“Total confirmed cases of chikungunya remain at five as reported on 28 July 2014. Since then there have been no new confirmed cases,” said Medical Officer of Health Dr. Kiran Kumar.
“The date of onset of the last confirmed case was on 22 July 2014 and the date of onset of locally acquired chikungunya was on the 11 July 2014, an indication that the outbreak is contained,” Dr Kumar added.
Total cases investigated for chikungunya since 25 June 2014 is 16.
The total results received thus far are: out of 14 cases tested, five have come back positive, eight negative and one inconclusive. Two blood sample sent during the period 5 – 11 August is pending.
Of the five confirmed cases, four have reported a travel history to countries having an outbreak, (two to Dominican Republic and two to Guyana). One had no travel history, an indication that the infection was acquired locally.
Distribution of all confirmed cases: George Town – one; Bodden Town (Savannah) – one; West Bay – one and Cayman Brac – two.
To date, 6,924 confirmed/probable cases of chikungunya have been reported with 885 cases from 20 CARPHA Member States and 6,039 cases from 11 other Caribbean countries/territories. Total suspected cases are 567,529.
Regional updates can be accessed by visiting the CARPHA website on http://carpha.org/What-We-Do/Public-Health-Activities/Chikungunya. In addition United States updates are available
from the Centers for Disease Control and Prevention on
1. Key Facts on Chikungunya
Chikungunya is a viral disease transmitted to humans by the bite of infected Aedes
aegypti mosquitoes, similar to dengue. Chikungunya causes fever and severe joint pain. Other symptoms include muscle pain, headache, nausea, fatigue and rash.
The disease shares some clinical signs with dengue, and can be misdiagnosed in areas where dengue is common. Joint paint is predominant in chikungunya, while muscle pain is predominant in dengue.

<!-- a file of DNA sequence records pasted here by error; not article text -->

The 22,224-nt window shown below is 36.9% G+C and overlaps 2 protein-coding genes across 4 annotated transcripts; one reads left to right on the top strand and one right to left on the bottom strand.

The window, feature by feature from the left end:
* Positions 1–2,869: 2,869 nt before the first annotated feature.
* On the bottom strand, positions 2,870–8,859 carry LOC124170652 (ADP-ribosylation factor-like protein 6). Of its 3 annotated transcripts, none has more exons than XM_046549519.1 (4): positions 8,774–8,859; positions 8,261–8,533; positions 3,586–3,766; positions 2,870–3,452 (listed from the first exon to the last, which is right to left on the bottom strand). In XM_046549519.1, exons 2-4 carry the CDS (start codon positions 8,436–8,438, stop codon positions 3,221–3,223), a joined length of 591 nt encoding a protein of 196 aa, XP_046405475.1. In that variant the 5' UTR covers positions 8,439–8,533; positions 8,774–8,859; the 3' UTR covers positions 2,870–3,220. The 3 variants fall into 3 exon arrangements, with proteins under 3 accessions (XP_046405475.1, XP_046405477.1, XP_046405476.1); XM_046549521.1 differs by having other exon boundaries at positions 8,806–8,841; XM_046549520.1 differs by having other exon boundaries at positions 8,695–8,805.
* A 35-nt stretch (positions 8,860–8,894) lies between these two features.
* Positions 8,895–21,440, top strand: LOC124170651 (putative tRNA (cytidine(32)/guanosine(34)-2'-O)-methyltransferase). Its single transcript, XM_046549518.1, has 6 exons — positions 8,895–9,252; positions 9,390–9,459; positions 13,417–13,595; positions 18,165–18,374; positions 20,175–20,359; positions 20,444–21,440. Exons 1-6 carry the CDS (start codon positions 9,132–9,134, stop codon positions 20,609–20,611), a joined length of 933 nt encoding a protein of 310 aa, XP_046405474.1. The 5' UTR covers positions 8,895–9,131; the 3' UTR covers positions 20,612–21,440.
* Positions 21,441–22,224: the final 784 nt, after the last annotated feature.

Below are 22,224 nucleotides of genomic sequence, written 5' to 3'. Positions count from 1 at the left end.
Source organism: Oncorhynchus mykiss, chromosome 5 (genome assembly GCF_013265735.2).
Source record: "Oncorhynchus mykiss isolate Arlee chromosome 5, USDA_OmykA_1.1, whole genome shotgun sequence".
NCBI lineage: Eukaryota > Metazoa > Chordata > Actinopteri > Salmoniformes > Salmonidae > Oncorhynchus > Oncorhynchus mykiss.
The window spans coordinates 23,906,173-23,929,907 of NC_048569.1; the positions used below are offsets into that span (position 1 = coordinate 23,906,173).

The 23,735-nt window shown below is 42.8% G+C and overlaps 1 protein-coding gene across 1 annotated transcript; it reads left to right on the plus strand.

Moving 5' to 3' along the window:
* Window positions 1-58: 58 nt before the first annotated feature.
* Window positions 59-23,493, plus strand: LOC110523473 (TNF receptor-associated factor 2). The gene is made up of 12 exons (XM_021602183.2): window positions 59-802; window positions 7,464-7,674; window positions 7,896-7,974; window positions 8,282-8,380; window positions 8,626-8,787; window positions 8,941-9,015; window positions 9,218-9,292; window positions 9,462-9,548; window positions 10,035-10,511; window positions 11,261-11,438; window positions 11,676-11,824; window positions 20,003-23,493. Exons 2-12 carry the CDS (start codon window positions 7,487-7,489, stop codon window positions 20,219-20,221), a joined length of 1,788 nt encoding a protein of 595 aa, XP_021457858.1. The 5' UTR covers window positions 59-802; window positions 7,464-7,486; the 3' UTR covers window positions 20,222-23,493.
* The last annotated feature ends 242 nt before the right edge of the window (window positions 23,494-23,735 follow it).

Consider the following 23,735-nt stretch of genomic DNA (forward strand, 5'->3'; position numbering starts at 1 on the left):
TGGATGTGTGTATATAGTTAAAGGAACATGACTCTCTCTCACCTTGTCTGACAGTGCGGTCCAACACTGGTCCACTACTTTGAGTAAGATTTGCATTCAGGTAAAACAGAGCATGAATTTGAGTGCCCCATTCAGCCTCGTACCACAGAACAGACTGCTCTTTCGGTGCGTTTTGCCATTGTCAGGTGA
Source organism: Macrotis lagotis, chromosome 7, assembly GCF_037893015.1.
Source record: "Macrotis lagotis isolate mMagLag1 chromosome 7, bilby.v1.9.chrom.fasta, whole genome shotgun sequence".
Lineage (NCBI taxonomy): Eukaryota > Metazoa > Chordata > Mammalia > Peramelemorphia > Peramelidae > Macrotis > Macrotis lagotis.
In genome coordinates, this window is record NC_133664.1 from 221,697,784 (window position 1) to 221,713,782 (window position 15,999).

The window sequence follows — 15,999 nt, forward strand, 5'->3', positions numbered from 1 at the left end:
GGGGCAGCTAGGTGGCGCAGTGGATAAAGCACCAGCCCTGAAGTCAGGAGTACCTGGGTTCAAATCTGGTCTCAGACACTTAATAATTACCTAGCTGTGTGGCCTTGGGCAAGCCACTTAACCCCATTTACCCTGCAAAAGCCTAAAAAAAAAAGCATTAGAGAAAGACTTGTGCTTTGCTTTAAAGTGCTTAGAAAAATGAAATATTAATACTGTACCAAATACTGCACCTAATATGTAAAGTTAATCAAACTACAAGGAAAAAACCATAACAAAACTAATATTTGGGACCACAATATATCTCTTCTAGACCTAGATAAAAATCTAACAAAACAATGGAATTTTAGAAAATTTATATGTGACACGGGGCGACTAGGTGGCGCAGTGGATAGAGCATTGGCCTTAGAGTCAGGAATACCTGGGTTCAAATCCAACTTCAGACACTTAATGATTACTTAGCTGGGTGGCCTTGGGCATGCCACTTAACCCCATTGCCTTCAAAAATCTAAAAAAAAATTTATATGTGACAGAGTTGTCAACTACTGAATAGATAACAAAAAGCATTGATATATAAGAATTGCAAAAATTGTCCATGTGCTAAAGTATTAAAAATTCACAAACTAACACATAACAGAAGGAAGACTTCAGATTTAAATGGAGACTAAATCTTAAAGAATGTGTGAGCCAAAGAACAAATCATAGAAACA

There is no medication against the virus. Treatment is focused on relieving the
symptoms- bed rest, over the counter pain killers, and plenty of fluids.
There is no vaccine against chikungunya or dengue. Prevention of these diseases is
through protective measures against mosquito bites by use of mosquito repellents on skin and clothing, and when outdoors during times that mosquitoes are biting, wearing long- sleeved shirts and long pants tucked into socks.
The proximity of mosquito breeding sites to human habitation is a significant risk factor for chikungunya. People can greatly assist in reducing the local Aedes aegypti population by clearing their yards of containers that can hold water as these are favourite breeding sites for this mosquito.
Since 2004, chikungunya fever has reached epidemic proportions globally, with considerable morbidity and suffering.
The disease occurs in Africa, Asia and the Indian subcontinent. In recent decades
mosquito vectors of chikungunya have spread to Europe and the Americas. In 2007,
disease transmission was reported for the first time in a localized outbreak in north-
2. Countries Reporting an Outbreak :
Anguilla, Antigua and Barbuda, Aruba, Bahamas, Barbados, British Virgin
Islands , Cayman Islands , Curacao, Dominica , Grenada, Guyana, Haiti ,
Jamaica , St Kitts and Nevis, St Lucia, Sint Maarten, St Vincent and the
Grenadines, Suriname, Trinidad and Tobago, Turks and Caicos Islands.
Cuba, Dominican Republic, French Guiana, Guadeloupe, Martinique, Puerto Rico, St Barthelemy, St Martin, United States of America, US Virgin Islands and Venezuela
For more advice on how to control mosquitoes in your yard, contact the MRCU on 949-2557 in Grand Cayman or 948-2223 in Cayman Brac; and DEH on 949-6696 in Grand Cayman or 948-2321 in Cayman Brac.